Moreover, it points to McKenzie as well, who also had some abdominal cuts. Not as extensive as with the 1888 victims, but the uncommonness of such wounds might suggest she be reviewed as a potential JtR victim.

            Anyway, linkage analysis is something that we discuss a lot (i.e. Stride yes or no? McKenzie yes or no? Tabram yes or no? etc), and papers like this one would provide some basis for our arguments. Nothing is ever going to get around the "but it might have been this other way ...", because even if that other way is the low probability side of the data, low probability events do sometimes happen.

            But, it is, I think, important for us to acknowledge that we're betting on the long odds when we resort to that.

            - Jeff

            Comment


            • #36
              Originally posted by MrBarnett View Post

              So, the area around Pinchin Street and Berner Street isn’t a high interest zone? Why’s that? Hmmmm, …
              I went back and double checked, and looked at the output using my own routines (which I call Dr. Watson), Rigel (by Rossmo), and Dragnet (by Canter), all three tend to highlight the area around the Kelly and Chapman crime scenes. Dr. Watson and Dragnet, though, do suggest some interest in the area around Berner Street. Given the way the routines work, Dragnet will almost always highlight at least some area near each crime scene, and Rigel will have a tendency to at least produce a "ring" (or part of one) near each offence as well. My own routines are based upon a different approach, but part of it will also tend to do that.

              The entire area highlighted in each of the outputs represents the area that, 75% of the time, contains an offender's anchor point (quite often their residence, but not always, so don't make the mistake of thinking this means there's a 75% chance that JtR lived in the coloured region; it just means there's a 75% chance that JtR has some sort of association with his daily, non-criminal, activities in that area; ie. work, a pub, etc).

              If you drop the magenta zones, that would represent the 50% containment area. If you just consider the highest priority zone (yellow), then that represents the 25% containment region.

              So, the highest priority area (yellow) doesn't include Berner Street (well, expect for a very small area around the Stride crime scene when using the Dragnet routines), but if you expand to consider the 50 or 75% catchment area, then both Dr. Watson and Dragnet start showing some interest there.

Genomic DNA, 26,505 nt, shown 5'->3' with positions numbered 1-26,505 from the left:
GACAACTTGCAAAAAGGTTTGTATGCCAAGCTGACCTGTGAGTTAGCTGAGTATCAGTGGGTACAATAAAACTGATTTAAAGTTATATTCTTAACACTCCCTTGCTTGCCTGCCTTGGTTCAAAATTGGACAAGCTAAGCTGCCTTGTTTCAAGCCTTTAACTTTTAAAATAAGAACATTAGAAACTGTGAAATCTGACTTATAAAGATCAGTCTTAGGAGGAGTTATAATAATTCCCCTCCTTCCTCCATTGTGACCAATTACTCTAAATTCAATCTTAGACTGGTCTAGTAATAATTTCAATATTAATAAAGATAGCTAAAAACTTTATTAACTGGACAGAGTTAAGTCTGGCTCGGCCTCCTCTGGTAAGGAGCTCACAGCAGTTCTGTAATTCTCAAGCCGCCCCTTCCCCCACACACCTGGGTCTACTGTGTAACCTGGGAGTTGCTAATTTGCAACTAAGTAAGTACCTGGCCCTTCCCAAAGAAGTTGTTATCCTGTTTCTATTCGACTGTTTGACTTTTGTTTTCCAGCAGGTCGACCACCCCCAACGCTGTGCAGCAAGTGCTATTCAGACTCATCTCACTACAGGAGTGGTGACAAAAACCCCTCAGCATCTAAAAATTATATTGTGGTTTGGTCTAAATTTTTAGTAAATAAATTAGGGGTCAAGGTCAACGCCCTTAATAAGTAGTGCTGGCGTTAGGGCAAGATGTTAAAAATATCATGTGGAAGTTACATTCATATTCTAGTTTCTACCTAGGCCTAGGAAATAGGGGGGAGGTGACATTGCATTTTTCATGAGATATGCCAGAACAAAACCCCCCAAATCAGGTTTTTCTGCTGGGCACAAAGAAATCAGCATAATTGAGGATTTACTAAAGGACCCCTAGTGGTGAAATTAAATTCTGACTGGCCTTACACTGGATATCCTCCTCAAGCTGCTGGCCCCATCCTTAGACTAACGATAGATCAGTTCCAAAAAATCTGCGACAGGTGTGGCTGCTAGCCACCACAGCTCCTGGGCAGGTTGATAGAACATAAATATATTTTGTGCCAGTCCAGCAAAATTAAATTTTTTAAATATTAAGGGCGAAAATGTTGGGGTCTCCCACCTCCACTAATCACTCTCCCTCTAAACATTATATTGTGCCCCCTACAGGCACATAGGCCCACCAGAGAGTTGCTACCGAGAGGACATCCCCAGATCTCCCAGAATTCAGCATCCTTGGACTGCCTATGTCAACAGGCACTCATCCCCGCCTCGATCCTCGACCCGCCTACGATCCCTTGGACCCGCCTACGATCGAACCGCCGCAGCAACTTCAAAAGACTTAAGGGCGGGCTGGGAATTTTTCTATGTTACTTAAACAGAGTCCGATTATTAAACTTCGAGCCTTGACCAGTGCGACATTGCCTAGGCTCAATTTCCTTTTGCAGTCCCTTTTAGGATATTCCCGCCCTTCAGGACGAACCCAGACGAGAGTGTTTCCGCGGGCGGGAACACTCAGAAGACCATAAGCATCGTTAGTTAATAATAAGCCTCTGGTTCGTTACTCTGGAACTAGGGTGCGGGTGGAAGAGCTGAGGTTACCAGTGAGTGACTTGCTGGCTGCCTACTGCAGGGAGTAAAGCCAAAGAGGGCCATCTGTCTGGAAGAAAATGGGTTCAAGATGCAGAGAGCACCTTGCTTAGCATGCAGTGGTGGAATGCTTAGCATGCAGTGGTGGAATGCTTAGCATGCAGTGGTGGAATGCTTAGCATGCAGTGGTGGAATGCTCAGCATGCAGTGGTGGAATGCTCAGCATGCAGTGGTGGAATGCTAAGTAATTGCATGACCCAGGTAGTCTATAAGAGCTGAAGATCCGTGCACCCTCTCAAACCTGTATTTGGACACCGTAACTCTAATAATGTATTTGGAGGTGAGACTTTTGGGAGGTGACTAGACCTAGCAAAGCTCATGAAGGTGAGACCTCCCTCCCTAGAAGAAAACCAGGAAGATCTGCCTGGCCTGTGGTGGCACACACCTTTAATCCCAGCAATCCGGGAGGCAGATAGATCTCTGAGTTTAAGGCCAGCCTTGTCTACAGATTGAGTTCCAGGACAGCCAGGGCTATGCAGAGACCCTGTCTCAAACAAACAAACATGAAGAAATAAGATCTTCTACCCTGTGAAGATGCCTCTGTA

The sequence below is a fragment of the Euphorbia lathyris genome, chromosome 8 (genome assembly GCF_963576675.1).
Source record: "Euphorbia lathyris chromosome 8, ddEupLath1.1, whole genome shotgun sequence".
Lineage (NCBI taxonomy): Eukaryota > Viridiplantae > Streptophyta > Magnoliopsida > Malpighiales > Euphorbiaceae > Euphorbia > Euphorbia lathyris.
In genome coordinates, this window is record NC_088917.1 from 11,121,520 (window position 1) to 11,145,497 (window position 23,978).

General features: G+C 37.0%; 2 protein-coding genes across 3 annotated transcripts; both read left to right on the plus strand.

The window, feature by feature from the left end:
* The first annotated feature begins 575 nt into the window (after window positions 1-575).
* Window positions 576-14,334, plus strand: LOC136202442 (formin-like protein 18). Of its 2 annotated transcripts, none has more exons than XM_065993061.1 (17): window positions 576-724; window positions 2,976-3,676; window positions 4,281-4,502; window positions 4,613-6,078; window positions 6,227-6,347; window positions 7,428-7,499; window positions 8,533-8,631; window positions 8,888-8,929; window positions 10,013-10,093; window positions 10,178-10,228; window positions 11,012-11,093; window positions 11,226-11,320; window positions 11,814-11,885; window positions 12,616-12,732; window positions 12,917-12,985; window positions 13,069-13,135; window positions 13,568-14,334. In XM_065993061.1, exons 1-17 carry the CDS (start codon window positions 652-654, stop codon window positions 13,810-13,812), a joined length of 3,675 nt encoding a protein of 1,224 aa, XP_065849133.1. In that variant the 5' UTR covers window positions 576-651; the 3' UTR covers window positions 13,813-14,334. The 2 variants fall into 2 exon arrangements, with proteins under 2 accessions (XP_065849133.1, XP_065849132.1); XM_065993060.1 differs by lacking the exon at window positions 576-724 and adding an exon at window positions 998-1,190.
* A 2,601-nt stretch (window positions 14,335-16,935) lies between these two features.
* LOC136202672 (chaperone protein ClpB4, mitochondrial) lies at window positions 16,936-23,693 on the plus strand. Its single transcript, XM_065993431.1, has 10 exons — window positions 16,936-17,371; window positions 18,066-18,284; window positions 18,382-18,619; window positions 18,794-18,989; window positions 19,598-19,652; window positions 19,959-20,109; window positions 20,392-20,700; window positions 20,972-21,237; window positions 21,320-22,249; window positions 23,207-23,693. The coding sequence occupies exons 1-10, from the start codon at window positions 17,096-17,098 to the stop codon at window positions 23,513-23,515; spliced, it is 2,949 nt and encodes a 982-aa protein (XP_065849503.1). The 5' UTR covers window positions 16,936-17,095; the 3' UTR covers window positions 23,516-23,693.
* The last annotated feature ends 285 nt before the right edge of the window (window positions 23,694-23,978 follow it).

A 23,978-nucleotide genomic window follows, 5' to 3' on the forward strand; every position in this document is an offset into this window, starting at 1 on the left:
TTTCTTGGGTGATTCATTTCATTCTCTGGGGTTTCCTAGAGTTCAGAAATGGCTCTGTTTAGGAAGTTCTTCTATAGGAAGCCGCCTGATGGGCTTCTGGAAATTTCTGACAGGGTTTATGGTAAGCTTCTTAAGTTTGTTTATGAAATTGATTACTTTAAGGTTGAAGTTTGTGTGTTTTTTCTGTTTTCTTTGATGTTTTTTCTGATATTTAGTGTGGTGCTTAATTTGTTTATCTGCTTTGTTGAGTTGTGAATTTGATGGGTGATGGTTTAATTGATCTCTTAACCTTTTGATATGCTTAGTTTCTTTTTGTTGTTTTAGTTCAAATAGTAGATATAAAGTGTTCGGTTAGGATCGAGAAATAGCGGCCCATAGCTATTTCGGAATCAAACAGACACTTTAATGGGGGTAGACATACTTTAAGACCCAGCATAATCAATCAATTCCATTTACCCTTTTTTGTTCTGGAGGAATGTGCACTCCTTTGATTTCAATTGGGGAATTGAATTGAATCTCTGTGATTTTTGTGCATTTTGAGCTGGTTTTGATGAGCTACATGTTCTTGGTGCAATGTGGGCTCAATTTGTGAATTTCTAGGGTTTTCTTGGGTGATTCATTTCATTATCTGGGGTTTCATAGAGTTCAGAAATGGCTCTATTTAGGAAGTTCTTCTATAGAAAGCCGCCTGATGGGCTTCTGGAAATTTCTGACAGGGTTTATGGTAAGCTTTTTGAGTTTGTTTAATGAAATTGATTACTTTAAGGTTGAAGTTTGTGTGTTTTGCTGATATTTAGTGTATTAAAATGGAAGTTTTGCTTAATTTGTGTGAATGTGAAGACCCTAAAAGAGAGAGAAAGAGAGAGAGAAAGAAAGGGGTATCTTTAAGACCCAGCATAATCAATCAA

On the whole, if I give the three routines a collection of different offenders, then they will perform pretty much equally. For any given offender there will be one routine which does better (gets them in the lowest zone number out of the 3), but so far I've not seen any real pattern. On the whole, they all get about the same percentage in zone 1, they all require you to search about the same amount of space to reach a 50% and 75% success rate. (I think I may have used an older version of the software just now for Dr. Watson and it might be showing a slightly reduced area; the 50% zone should go out to zone 4, it's currently ending at zone 3, so I suspect the 75% area is also a bit compressed - it's no big deal as the general idea is clear).

              At some point, I want to combine the three, and see if that ends up improving things resulting in smaller search areas required to achieve 50% and 75% containment, and hopefully shift more into zone 1. It's possible, though, that if one combines them that things would get worse.

              Anyway, if we look at these for overall commonalities, they all are pointing towards that north-west area, and extend north of Hanbury Street. That is towards some of the areas where the Bethnal Green Botherer is reported to have scared some woman as reported in the news papers. While I don't want to make too big of a thing about that, it does peak my interest.